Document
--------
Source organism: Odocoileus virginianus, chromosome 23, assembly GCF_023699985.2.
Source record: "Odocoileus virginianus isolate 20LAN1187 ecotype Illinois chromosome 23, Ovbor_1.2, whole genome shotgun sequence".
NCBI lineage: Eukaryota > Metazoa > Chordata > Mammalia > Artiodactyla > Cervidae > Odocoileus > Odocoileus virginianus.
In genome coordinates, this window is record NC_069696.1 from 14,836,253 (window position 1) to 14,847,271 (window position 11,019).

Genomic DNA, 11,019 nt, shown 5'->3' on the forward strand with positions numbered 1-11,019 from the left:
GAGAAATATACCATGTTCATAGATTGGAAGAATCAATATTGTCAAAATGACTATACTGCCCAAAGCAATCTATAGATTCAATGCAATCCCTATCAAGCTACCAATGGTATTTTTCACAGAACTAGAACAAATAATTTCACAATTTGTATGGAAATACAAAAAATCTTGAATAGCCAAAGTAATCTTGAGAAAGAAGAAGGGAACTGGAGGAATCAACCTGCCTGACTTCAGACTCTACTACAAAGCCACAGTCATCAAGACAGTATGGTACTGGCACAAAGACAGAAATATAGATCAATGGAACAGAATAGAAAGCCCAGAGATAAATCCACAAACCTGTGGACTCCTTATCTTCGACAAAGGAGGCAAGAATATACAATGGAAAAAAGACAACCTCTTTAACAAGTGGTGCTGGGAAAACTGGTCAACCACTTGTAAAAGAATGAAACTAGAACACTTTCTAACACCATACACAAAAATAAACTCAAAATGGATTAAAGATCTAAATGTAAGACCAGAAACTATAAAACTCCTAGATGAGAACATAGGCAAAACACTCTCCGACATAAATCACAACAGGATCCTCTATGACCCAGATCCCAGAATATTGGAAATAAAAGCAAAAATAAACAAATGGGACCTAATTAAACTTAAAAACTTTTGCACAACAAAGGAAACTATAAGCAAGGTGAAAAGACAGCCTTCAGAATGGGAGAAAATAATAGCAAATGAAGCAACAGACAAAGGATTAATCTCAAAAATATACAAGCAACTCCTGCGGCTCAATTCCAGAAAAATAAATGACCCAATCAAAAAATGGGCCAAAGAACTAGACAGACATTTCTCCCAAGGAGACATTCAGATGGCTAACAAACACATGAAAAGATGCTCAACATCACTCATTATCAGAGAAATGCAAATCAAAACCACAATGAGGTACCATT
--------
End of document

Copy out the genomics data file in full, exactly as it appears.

Source organism: Odocoileus virginianus, chromosome 23, assembly GCF_023699985.2.
Source record: "Odocoileus virginianus isolate 20LAN1187 ecotype Illinois chromosome 23, Ovbor_1.2, whole genome shotgun sequence".
NCBI lineage: Eukaryota > Metazoa > Chordata > Mammalia > Artiodactyla > Cervidae > Odocoileus > Odocoileus virginianus.
In genome coordinates, this window is record NC_069696.1 from 14,836,253 (window position 1) to 14,847,271 (window position 11,019).

Genomic DNA, 11,019 nt, shown 5'->3' on the forward strand with positions numbered 1-11,019 from the left:
GAGAAATATACCATGTTCATAGATTGGAAGAATCAATATTGTCAAAATGACTATACTGCCCAAAGCAATCTATAGATTCAATGCAATCCCTATCAAGCTACCAATGGTATTTTTCACAGAACTAGAACAAATAATTTCACAATTTGTATGGAAATACAAAAAATCTTGAATAGCCAAAGTAATCTTGAGAAAGAAGAAGGGAACTGGAGGAATCAACCTGCCTGACTTCAGACTCTACTACAAAGCCACAGTCATCAAGACAGTATGGTACTGGCACAAAGACAGAAATATAGATCAATGGAACAGAATAGAAAGCCCAGAGATAAATCCACAAACCTGTGGACTCCTTATCTTCGACAAAGGAGGCAAGAATATACAATGGAAAAAAGACAACCTCTTTAACAAGTGGTGCTGGGAAAACTGGTCAACCACTTGTAAAAGAATGAAACTAGAACACTTTCTAACACCATACACAAAAATAAACTCAAAATGGATTAAAGATCTAAATGTAAGACCAGAAACTATAAAACTCCTAGATGAGAACATAGGCAAAACACTCTCCGACATAAATCACAACAGGATCCTCTATGACCCAGATCCCAGAATATTGGAAATAAAAGCAAAAATAAACAAATGGGACCTAATTAAACTTAAAAACTTTTGCACAACAAAGGAAACTATAAGCAAGGTGAAAAGACAGCCTTCAGAATGGGAGAAAATAATAGCAAATGAAGCAACAGACAAAGGATTAATCTCAAAAATATACAAGCAACTCCTGCGGCTCAATTCCAGAAAAATAAATGACCCAATCAAAAAATGGGCCAAAGAACTAGACAGACATTTCTCCCAAGGAGACATTCAGATGGCTAACAAACACATGAAAAGATGCTCAACATCACTCATTATCAGAGAAATGCAAATCAAAACCACAATGAGGTACCATT